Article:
Secondly, as for the Respondent's proof under paragraph 4(c)(ii) of the Policy there is no evidence that the Respondent has been commonly known by the disputed domain name.
The Panel recalls that the Respondent registered the disputed domain name on September 26, 2005 (Annex A to the Complaint). The Complainant asserts that the mark P&O has been in use since 1843. Further the Complainant has registered P&O CRUISES mark at least in the United States and at European Community level.
The Panel believes that the Respondent knew about the Complainant's trademark at the time of registration of the disputed domain name.
It is the Panel's view, on the present facts, that the Respondent probably registered the disputed domain name with awareness of the Complainant's products and trademarks as well as goodwill associated with them.
Thus, the Panel finds that the Respondent's use of the disputed domain name does not constitute a bona fide offering of services under paragraph 4(c)(i) the Policy.
The Panel finds the Complainant has carried out its burden of proof to show that the Respondent has no rights or legitimate interests in the disputed domain name.
Paragraph 4(b) of the Policy provides that the following circumstances are deemed to be evidence that a respondent has registered and is using a domain name in bad faith:
(i) circumstances indicating that the Respondent has registered or has acquired the domain name primarily for the purpose of selling, renting, or otherwise transferring the domain name registration to the Complainant who is the owner of the trademark or service mark or to a competitor of the Complainant, for valuable consideration in excess of its documented out-of-pocket costs directly related to the domain name; or
(ii) the Respondent has registered the domain name in order to prevent the owner of the trademark or service mark from reflecting the mark in a corresponding domain name, provided that the Respondent has engaged in a pattern of such conduct; or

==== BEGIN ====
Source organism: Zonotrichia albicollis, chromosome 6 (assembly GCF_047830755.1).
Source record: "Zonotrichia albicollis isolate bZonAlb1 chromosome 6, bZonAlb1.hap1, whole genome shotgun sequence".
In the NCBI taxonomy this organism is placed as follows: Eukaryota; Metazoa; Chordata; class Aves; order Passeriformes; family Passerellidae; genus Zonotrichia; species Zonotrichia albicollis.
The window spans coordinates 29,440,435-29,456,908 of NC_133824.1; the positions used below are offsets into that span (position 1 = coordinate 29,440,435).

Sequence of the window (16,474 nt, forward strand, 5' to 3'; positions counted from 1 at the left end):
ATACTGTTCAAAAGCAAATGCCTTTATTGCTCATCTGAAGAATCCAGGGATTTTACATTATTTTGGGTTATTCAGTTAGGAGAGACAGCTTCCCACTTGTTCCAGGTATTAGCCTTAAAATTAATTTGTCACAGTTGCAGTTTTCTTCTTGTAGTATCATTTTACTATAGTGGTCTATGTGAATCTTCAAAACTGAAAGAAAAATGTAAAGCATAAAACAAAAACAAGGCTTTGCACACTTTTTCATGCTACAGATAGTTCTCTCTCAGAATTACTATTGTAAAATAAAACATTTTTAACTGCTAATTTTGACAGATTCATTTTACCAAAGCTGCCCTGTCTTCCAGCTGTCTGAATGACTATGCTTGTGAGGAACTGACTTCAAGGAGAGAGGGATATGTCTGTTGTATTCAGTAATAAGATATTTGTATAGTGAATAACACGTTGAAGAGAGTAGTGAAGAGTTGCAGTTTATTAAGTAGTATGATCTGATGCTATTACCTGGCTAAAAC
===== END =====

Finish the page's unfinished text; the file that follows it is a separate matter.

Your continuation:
(iii) the Respondent has registered the domain name primarily for the purpose of disrupting the business of a competitor; or
(iv) by using the domain name, the Respondent has intentionally attempted to attract, for commercial gain, Internet users to its website or other online location, by creating a likelihood of confusion with the Complainant's mark as to the source, sponsorship, affiliation or endorsement of its website or location or of a product or service on its website or location.
The Complainant contends that the Respondent has violated the bad faith provision of the Policy because the disputed domain name was registered and used primarily for the purpose of confusing the public and diverting public attention from the Complainant's official website to the Respondent's website for potential commercial gain.
According to the evidence submitted by the Complainant, the home page under the disputed domain name <pandocruises.com> displays links to websites that offer products and services in relation to cruises (Annex E to the Complaint).
The Panel finds that the Respondent's website could have attracted potential attention from the public because of its probable association with the Complainant's products and services. At the same time it has created a risk of confusion with the Complainant's products and trademarks as to the source, sponsorship, affiliation or endorsement of its website.
The Panel's independent verification has shown that the current use of the Respondent's website at the domain name <pandocruises.com> is still the same. The fact that now the domain name has a heading that says “Pando Cruises” and links to a Wikipedia article on Pando Department of Bolivia (a landlocked country) shows a deliberate attempt to mask the use of the domain name. The Panel notes that the links to other website are still present. It is therefore clear that the Respondent continues using the disputed domain name.
The Panel finds that the Complainant presented circumstantial evidence that the Respondent was and is in violation of the provisions of paragraph 4(b)(iv) of the Policy.
The Panel holds that the Respondent “has registered the disputed domain name in bad faith”. The Respondent does not conduct any legitimate business activity using the disputed domain name. The Respondent must have known the Complainant's products and should have been aware of the trademarks of the Complainant. These findings, together with the finding that the Respondent has no rights or legitimate interests in the domain name, lead the Panel to conclude that the disputed domain name has been registered by the Respondent in bad faith.
The fact that the Respondent's use of the disputed domain name has created a likelihood of confusion with the Complainant's products and trademarks under paragraph 4(b)(iv) of the Policy indicates that the disputed domain name has been used and is still being used in bad faith.
The Panel finds the Complainant has shown that the Respondent registered and used the disputed domain name in bad faith.
The Panel decides that the Complainant has proven each of the three elements in paragraph 4(a) of the Policy. In accordance with paragraph 4(i) of the Policy and paragraph 15 of the Rules, the Panel orders that the disputed domain name <pandocruises.com> be transferred to the Complainant.
Irina V. Savelieva
Dated: November 17, 2009